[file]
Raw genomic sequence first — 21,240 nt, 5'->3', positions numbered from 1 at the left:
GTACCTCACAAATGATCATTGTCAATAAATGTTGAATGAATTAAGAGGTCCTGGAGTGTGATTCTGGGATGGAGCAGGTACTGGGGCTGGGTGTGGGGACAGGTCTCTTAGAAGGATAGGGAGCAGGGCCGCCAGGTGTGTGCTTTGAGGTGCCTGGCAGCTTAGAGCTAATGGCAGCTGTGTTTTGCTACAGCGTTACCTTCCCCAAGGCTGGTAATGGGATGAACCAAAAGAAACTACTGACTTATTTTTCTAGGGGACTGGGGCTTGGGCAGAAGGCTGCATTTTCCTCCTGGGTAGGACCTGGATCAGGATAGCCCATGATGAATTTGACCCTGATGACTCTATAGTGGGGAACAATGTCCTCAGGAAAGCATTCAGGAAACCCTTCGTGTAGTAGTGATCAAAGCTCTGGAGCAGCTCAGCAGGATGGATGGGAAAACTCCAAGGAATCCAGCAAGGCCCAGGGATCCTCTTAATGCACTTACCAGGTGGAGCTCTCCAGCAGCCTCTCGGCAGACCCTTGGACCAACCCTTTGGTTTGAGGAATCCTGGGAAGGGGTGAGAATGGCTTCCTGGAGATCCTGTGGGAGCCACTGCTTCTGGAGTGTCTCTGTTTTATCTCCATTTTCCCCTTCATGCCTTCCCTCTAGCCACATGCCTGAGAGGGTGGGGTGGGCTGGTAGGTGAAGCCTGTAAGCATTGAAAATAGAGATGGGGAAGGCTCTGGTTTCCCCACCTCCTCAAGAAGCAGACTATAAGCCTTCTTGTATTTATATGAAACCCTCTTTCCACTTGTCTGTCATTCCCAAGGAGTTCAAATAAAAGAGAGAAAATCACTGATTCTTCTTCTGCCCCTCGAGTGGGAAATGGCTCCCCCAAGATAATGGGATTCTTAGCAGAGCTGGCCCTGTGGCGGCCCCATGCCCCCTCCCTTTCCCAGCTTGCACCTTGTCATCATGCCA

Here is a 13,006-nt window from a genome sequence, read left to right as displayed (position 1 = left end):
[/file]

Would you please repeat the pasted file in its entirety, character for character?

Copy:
Raw genomic sequence first — 21,240 nt, 5'->3', positions numbered from 1 at the left:
GTACCTCACAAATGATCATTGTCAATAAATGTTGAATGAATTAAGAGGTCCTGGAGTGTGATTCTGGGATGGAGCAGGTACTGGGGCTGGGTGTGGGGACAGGTCTCTTAGAAGGATAGGGAGCAGGGCCGCCAGGTGTGTGCTTTGAGGTGCCTGGCAGCTTAGAGCTAATGGCAGCTGTGTTTTGCTACAGCGTTACCTTCCCCAAGGCTGGTAATGGGATGAACCAAAAGAAACTACTGACTTATTTTTCTAGGGGACTGGGGCTTGGGCAGAAGGCTGCATTTTCCTCCTGGGTAGGACCTGGATCAGGATAGCCCATGATGAATTTGACCCTGATGACTCTATAGTGGGGAACAATGTCCTCAGGAAAGCATTCAGGAAACCCTTCGTGTAGTAGTGATCAAAGCTCTGGAGCAGCTCAGCAGGATGGATGGGAAAACTCCAAGGAATCCAGCAAGGCCCAGGGATCCTCTTAATGCACTTACCAGGTGGAGCTCTCCAGCAGCCTCTCGGCAGACCCTTGGACCAACCCTTTGGTTTGAGGAATCCTGGGAAGGGGTGAGAATGGCTTCCTGGAGATCCTGTGGGAGCCACTGCTTCTGGAGTGTCTCTGTTTTATCTCCATTTTCCCCTTCATGCCTTCCCTCTAGCCACATGCCTGAGAGGGTGGGGTGGGCTGGTAGGTGAAGCCTGTAAGCATTGAAAATAGAGATGGGGAAGGCTCTGGTTTCCCCACCTCCTCAAGAAGCAGACTATAAGCCTTCTTGTATTTATATGAAACCCTCTTTCCACTTGTCTGTCATTCCCAAGGAGTTCAAATAAAAGAGAGAAAATCACTGATTCTTCTTCTGCCCCTCGAGTGGGAAATGGCTCCCCCAAGATAATGGGATTCTTAGCAGAGCTGGCCCTGTGGCGGCCCCATGCCCCCTCCCTTTCCCAGCTTGCACCTTGTCATCATGCCA

Here is a 13,006-nt window from a genome sequence, read left to right as displayed (position 1 = left end):